Paul McCartney sang: “You never give me your money. You only give me your funny paper.”
The sentiment could apply to royalties — the kind paid on music, published works and intellectual property of any sort. Paper checks abound — paper recordkeeping too.
Is it time for smart contracts? For blockchain — for, in essence, a shift from analog to digital, which ensures that art and commerce is paid in a timely manner and that parties know who are, well, party to the actual contracts and are in agreement, with no room for dispute?
News came this week that Ernst & Young (EY) and Microsoft are working together to bring digital royalty and copyrights management to a number of verticals. The first test case for copyrights management brought into the blockchain world through the partnership will be the gaming industry.
Any number of stakeholders are at play here, ranging from designers to makers of the end products. Under the terms of the agreement, as trade sites have reported, Ubisoft, which is a game publishing partner for Microsoft, will test the blockchain, which is, in turn, based on Quorum, a blockchain protocol.
Cut the paper chase and the analog portion of the equation (which includes the analog part of, say, picking up the phone to labor over details) and payments get swifter, amid elimination of manual reconciliation efforts. The companies have stated that the process ultilizes offline data sources, so better visibility is a condition devoutly to be wished.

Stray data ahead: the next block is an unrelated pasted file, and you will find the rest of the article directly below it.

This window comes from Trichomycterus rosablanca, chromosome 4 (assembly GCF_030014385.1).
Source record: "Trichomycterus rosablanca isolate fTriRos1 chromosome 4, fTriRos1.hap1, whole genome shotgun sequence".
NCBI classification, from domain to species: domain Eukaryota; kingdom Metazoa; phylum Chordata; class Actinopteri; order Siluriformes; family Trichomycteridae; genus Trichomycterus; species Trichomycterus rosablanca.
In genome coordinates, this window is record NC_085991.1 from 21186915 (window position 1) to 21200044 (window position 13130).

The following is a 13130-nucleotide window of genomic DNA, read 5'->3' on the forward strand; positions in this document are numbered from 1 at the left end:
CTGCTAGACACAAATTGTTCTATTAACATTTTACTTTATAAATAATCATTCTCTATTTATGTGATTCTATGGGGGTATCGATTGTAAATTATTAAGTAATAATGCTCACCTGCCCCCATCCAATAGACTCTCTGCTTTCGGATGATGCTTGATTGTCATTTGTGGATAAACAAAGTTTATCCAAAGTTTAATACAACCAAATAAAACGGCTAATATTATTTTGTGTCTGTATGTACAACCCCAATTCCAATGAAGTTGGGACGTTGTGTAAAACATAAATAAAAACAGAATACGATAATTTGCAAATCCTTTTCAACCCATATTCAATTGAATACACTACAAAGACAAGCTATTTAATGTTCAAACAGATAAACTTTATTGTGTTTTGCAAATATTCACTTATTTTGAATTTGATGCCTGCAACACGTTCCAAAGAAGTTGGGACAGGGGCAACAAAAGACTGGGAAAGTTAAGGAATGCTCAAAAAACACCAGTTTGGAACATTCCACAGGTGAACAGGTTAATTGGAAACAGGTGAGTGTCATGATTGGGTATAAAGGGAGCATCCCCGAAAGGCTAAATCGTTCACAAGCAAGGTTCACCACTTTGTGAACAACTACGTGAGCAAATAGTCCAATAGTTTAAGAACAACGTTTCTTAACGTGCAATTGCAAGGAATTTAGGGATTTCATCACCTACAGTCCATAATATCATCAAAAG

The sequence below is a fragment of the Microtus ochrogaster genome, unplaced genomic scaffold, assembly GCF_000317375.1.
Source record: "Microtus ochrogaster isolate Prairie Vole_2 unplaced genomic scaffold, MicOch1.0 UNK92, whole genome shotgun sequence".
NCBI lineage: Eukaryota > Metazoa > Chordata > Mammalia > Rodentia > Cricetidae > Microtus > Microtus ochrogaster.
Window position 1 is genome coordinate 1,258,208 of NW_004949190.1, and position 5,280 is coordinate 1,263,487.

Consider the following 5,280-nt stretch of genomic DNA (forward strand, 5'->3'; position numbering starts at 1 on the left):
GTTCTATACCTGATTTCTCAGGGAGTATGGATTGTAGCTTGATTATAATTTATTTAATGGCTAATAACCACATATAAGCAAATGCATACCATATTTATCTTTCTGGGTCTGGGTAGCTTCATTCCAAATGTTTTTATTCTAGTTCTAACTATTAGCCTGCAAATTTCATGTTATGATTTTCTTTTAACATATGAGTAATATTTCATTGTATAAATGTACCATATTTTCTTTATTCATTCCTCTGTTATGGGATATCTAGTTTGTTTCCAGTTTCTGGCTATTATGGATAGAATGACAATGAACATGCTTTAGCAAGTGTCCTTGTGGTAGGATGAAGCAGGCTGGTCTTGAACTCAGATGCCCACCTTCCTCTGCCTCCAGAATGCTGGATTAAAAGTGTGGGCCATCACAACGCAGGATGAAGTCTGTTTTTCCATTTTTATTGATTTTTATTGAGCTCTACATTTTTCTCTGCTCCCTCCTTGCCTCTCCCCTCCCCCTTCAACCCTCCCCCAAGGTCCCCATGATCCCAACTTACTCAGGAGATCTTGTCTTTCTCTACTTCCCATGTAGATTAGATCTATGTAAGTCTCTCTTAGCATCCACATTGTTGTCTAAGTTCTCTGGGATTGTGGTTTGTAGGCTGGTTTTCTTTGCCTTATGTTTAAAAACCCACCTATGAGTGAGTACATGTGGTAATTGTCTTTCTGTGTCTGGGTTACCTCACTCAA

As noted by The Register this week, in an academic paper published last year, ETH Zurich researchers Karl Wüst and Arthur Gervais said, “In general, using an open or permissioned blockchain only makes sense when multiple mutually mistrusting entities want to interact and change the state of a system and are not willing to agree on an online trusted third party.”
We wonder: When it comes to getting paid — and where big bucks can accrue if the creation is right (just ask Sir Paul McCartney!) — does anyone really trust anyone? Perhaps blockchain might go a ways to helping cement a level of trust.
The way it would work would be that terms of an agreement are set via smart contract. The transactions themselves would be logged on the blockchain too, which ties into the royalty amount and gives an accurate count of what is sold and when to consumers. Thus, no dispute on how well an album or song or likeness or game is selling. EY has said that blockchain can help process several million transactions daily.
If it works — indeed, if scale is in the offing — blockchain has the ability to be, in essence, a legal backstop before disputes even arise, saving time, money, paper and … dare we say it with a nod to the music business, singing in harmony?